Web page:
Duke Divinity School welcomed a 2019 entering class of 215 new students from 33 different states and seven other countries, including Canada, Malaysia, Singapore, South Korea, Taiwan, Thailand and Zimbabwe.
The Master of Theological Studies (M.T.S.) and Master of Arts in Christian Practice degree programs received record enrollments of 35 students and 22 students respectively. The Master of Theology (14 students), Doctor of Ministry (20 students), and Doctor of Theology (4 students) all had strong enrollment. Duke Divinity’s new Certificate in Theology and Health Care will enroll 8 students, all of whom are fellows with the Theology, Medicine, and Culture (TMC) Initiative at the school. The M.T.S. program also includes 8 students who are TMC fellows, for a record year of 16 total.
The Master of Divinity (M.Div.) degree program gained 110 new students. Students from minority groups comprised more than 32 percent of incoming M.Div. students, with black students making up 18 percent. Female students made up 44 percent of incoming M.Div. students, while males were 56 percent.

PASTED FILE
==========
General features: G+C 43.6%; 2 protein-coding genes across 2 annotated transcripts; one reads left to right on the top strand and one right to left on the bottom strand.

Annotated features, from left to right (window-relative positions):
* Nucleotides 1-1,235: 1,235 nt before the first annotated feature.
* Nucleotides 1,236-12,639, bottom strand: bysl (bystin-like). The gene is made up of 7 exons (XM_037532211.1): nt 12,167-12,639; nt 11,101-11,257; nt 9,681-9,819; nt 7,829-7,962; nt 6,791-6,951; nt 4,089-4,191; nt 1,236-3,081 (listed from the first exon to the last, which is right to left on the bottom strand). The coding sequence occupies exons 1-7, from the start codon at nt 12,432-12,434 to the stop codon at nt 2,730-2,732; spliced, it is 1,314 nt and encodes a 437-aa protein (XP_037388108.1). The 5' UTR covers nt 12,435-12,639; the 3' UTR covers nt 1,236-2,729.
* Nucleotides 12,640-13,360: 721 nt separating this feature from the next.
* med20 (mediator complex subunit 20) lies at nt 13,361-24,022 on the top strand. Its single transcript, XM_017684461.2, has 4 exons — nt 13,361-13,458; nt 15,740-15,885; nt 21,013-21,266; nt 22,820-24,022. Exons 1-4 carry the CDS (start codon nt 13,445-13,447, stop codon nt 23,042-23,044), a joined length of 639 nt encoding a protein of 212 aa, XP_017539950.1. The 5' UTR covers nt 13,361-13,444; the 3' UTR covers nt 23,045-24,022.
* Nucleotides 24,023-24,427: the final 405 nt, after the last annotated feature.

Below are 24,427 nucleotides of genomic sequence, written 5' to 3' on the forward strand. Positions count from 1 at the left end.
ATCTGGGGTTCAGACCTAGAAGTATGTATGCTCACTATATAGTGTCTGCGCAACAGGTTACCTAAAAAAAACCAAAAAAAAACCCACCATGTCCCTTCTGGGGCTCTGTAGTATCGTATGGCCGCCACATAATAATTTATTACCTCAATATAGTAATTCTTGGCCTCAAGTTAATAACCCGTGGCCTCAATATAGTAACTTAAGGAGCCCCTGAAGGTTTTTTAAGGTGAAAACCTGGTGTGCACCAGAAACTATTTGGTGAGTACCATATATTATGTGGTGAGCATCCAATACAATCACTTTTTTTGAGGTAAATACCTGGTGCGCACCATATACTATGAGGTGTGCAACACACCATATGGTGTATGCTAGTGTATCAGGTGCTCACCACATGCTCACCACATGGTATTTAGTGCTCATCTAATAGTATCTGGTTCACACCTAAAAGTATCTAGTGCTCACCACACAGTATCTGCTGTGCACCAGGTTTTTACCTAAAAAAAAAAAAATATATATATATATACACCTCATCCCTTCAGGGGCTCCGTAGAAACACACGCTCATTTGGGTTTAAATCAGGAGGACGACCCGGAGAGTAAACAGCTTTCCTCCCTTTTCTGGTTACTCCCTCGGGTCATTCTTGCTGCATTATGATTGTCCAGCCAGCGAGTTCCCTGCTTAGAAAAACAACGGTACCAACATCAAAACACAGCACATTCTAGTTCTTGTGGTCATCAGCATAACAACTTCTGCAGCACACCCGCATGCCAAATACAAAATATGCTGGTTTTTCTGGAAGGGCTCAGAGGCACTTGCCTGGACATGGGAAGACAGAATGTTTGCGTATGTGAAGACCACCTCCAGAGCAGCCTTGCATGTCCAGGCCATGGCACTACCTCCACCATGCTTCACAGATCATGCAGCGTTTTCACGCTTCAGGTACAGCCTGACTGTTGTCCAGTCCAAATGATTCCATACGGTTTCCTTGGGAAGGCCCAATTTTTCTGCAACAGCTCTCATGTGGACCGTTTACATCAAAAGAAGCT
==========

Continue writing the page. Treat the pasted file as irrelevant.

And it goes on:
There were 24 denominations represented in the M.Div. entering class, with 42 percent affiliated with The United Methodist Church. Nondenominational students made up 14 percent of the new M.Div. students; Baptists, 13 percent (up from 8 percent the year before); and Anglican-Episcopal, 11 percent (up from 3 percent the year before). The ages of the incoming M.Div. program range from 19 to 70 years old, with a median age of 24.
“The 2019 incoming class is bringing fresh energy and commitment to serve the work of God in the world,” said Todd Maberry, senior director of admissions, recruitment, and student finance. “This year I noticed that many of them are coming with interdisciplinary interests and are curious to learn theology at the intersection of medicine, law, public policy, the arts, prison reform, and ecology. They are eager to lead thriving communities, and I look forward to witnessing how the formation at Duke will shape their imaginations for ministry.”
Across all degree programs at the Divinity School, 32 percent of the incoming class identified as a race/ethnicity other than white. Black students made up 20 percent of all students (up from 18 percent the year before); Hispanic students, 2 percent; Asian students, 7 percent; and American Indian students, 1 percent. Forty-five percent of students in the incoming class were female, and 55 percent were male.
The Divinity School welcomed the entering class with an orientation program and a welcome dinner with faculty on Aug. 22, which will be followed by the 93rd Opening Convocation on Aug. 28 at 11:25 a.m. in Duke Chapel. This first worship service of the 2019-20 academic year includes a blessing of new faculty and staff, and a welcoming to the entering class of students.